Teachers’ Lounge: Tabitha Njeri’s Journey as a Teacher

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She never dreamt of becoming an educator, but Tabitha Njeri managed to turn her passion for Physics and Mathematics into a rewarding teaching career. She has gone above and beyond what most teachers do to bring technology into the classroom to improve the learning experience of her students. Here is the story of this proud member of the Teachers’ Lounge. 

What was the path that led you to become a teacher?

When I was in school, I didn’t ever dream of being a teacher. I was so devastated when I missed qualifying for engineering by only two points. As fate would have it, I was admitted to Egerton University to pursue a Bachelor of Humanities in Science. Everyone told me that if I study this course, I will become a teacher, which I did not want to be. So I tried to switch courses but to no avail. I eventually stuck with it and decided to major in Maths and Physics because they were related to engineering. 

I still could not believe I was going to be a teacher, even during my teaching practice in Nakuru. The reality dawned on me when I was posted after finishing University. I really cried! I was posted in Ol Kalou, but I did not want to go. I wanted to change my career completely. I really did not want to become a teacher. My mom, who was really excited I got a job, advised me to go and try it out, so I did. 

At Ol Kalou Secondary School, I always looked for ways to make sure the learner enjoyed my lessons. That is why the number of students that chose Physics rose from about five to thirty when I left. 

In my new school in Muranga, I came in with a new teaching approach and changed the mindset of the Physics department. I even incorporate computers in class. I would buy CDs from Oxford and KICD to help the students learn. The learners enjoyed it. My search for technology did not stop there. 

My third station was a day school in Gatundu. The students here were not very “sharp.” Hence, technology became very handy in helping them. When we talked about an electric kettle, for example, or a rollercoaster, I was able to show them on my laptop. I always search for ways technology can be used in the classroom.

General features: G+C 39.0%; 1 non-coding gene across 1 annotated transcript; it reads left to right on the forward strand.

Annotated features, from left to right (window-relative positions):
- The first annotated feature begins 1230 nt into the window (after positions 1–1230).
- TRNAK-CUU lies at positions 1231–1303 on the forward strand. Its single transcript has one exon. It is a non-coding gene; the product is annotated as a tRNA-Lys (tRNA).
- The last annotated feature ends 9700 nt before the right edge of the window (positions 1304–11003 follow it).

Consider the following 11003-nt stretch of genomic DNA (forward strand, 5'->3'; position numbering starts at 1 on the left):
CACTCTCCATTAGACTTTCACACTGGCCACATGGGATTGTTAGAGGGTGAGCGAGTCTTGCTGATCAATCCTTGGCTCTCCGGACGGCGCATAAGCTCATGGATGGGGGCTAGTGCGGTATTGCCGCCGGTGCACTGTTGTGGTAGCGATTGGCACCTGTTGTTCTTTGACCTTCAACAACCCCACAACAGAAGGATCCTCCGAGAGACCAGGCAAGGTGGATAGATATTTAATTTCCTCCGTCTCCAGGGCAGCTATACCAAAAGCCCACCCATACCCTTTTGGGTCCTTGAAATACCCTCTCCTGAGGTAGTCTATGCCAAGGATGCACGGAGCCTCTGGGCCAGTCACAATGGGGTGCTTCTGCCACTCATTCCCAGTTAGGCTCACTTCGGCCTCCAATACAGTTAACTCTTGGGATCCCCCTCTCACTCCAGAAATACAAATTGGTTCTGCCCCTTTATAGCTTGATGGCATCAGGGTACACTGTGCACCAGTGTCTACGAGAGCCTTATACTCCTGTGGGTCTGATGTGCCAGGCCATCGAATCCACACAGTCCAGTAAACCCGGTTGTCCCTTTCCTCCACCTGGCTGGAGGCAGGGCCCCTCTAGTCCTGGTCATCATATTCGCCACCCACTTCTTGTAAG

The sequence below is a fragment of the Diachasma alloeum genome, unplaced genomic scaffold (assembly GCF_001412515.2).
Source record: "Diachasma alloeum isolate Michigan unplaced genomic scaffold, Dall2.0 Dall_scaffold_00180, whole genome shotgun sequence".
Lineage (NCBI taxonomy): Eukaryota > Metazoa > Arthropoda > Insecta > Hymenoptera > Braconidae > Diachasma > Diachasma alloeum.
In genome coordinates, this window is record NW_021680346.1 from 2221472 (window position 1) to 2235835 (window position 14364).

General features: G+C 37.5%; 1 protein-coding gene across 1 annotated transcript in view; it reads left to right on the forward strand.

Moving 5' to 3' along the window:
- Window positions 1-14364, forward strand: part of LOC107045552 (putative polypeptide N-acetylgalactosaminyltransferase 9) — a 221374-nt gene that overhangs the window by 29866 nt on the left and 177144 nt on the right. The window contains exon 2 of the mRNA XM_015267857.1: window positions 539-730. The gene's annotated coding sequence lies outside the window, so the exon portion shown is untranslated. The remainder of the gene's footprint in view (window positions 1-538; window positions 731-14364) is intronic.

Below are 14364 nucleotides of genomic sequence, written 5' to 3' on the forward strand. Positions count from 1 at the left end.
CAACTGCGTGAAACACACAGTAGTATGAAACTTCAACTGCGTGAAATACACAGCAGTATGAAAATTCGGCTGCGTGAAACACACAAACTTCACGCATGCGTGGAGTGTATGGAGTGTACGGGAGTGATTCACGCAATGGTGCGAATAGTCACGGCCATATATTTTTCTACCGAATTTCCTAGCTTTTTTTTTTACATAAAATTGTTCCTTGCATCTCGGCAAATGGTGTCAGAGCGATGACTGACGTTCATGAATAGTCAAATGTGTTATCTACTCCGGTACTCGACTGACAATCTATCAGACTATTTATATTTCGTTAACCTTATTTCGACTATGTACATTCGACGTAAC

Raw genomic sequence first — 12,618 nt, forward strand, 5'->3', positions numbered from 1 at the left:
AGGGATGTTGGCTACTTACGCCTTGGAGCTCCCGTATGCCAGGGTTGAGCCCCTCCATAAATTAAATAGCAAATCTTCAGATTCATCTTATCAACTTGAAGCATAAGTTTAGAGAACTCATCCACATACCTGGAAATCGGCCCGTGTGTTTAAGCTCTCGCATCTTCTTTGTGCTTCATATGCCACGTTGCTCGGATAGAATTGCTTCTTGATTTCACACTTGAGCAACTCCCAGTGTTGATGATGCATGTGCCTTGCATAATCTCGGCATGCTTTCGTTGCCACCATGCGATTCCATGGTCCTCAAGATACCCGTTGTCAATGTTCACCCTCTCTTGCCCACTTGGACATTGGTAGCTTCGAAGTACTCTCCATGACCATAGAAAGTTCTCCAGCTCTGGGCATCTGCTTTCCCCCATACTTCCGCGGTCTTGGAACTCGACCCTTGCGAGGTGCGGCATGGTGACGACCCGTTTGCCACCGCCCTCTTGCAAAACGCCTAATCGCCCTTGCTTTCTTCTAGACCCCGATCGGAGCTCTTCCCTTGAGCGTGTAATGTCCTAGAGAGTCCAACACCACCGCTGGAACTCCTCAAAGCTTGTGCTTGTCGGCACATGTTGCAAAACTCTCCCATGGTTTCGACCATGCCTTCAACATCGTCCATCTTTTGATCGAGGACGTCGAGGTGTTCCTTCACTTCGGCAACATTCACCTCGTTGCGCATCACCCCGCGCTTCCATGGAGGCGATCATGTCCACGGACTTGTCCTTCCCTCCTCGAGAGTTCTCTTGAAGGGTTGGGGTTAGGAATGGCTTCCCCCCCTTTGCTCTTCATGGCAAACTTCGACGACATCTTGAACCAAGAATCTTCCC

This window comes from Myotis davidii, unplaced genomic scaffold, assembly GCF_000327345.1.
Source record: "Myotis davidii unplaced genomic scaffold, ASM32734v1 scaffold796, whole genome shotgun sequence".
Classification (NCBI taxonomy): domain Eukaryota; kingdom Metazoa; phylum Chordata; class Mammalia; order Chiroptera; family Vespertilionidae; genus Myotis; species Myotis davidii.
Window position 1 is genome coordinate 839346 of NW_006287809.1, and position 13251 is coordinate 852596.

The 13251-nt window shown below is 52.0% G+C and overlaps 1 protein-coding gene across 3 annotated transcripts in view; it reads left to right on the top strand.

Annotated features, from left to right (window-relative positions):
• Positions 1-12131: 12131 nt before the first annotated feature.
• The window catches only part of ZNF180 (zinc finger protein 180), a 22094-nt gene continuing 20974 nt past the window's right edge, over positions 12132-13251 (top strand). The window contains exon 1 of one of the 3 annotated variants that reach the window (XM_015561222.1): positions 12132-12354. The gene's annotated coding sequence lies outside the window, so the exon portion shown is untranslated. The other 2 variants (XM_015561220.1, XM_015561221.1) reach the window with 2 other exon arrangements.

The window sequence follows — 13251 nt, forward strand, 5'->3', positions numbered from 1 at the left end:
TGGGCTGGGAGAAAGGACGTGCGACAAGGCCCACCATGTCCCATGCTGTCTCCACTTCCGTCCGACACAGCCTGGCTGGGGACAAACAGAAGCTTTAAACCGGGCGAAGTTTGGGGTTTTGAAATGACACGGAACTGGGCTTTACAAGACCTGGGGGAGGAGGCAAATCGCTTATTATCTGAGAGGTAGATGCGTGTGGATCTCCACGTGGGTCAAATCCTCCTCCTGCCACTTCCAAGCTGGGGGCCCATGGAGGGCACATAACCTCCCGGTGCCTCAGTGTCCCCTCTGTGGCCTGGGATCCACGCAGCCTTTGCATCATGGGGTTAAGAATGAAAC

In my current station, things are better. The internet is better, the students are more competent, and the school has a computer lab. The new generation of learners are more aware of technology and are exposed to computers. They were way ahead of me, so I realized I had to improve my knowledge. 

So when did you realize you wanted to become a teacher?

My light bulb moment was the first time the students gave me feedback. The learners told me they understood what I was teaching, and I thought maybe I should give it a try. Every school I taught had a positive influence on me. The learners keep motivating me, and the results keep inspiring me. 

Did anyone inspire you to be a teacher?

One thing I told myself was that I was not going to be like those teachers who taught me, especially my Physics teacher. My Maths teacher, the late Mr Chirchir, on the other hand, inspired me. He would always tell us that he is not just teaching those who are sharp but everyone in the class. And now that I’m a teacher, I adopted the approach of Mr Chirchir which is taking care of all the students in my class. 

GO-GA training program

Hence, I joined the GO-GA training program. Unfortunately, as the training dates approached, I got sick and was admitted to the hospital. However, I insisted on being discharged just to attend the training then get back after. The doctor reluctantly gave me medication and discharged me. 

Amidst all my physical struggles, I attended the training. I knew this training was going to be an eye-opener. The GO-GA platform opened a lot for me. That is how it linked me to the Teachers’ Lounge. My search for knowledge has really changed my way of teaching. 

Where do you currently teach?

I teach Physics at Mangu High School in Kiambu County. I am currently the Head of the Physics Department.

Which schools did you attend?

In high school, I went to Moi Girls’ Eldoret, and then I attended Egerton University. I am currently doing my masters at Kenyatta University.

Which schools have you taught?

I have taught in Ol Kalou Secondary, St. Joseph in Gatundu, and now I am in Mungu High School. 

Parting shot

I have this urge to give out what I know to others so that we all have a change of attitude. 

I believe there is more to life than just getting a grade A. I’ll show my students how to do stuff online, and I expect them to learn how to do it. Let them learn other things as well. I also believe when we stick to what we teach in class, then we are limiting the learners.


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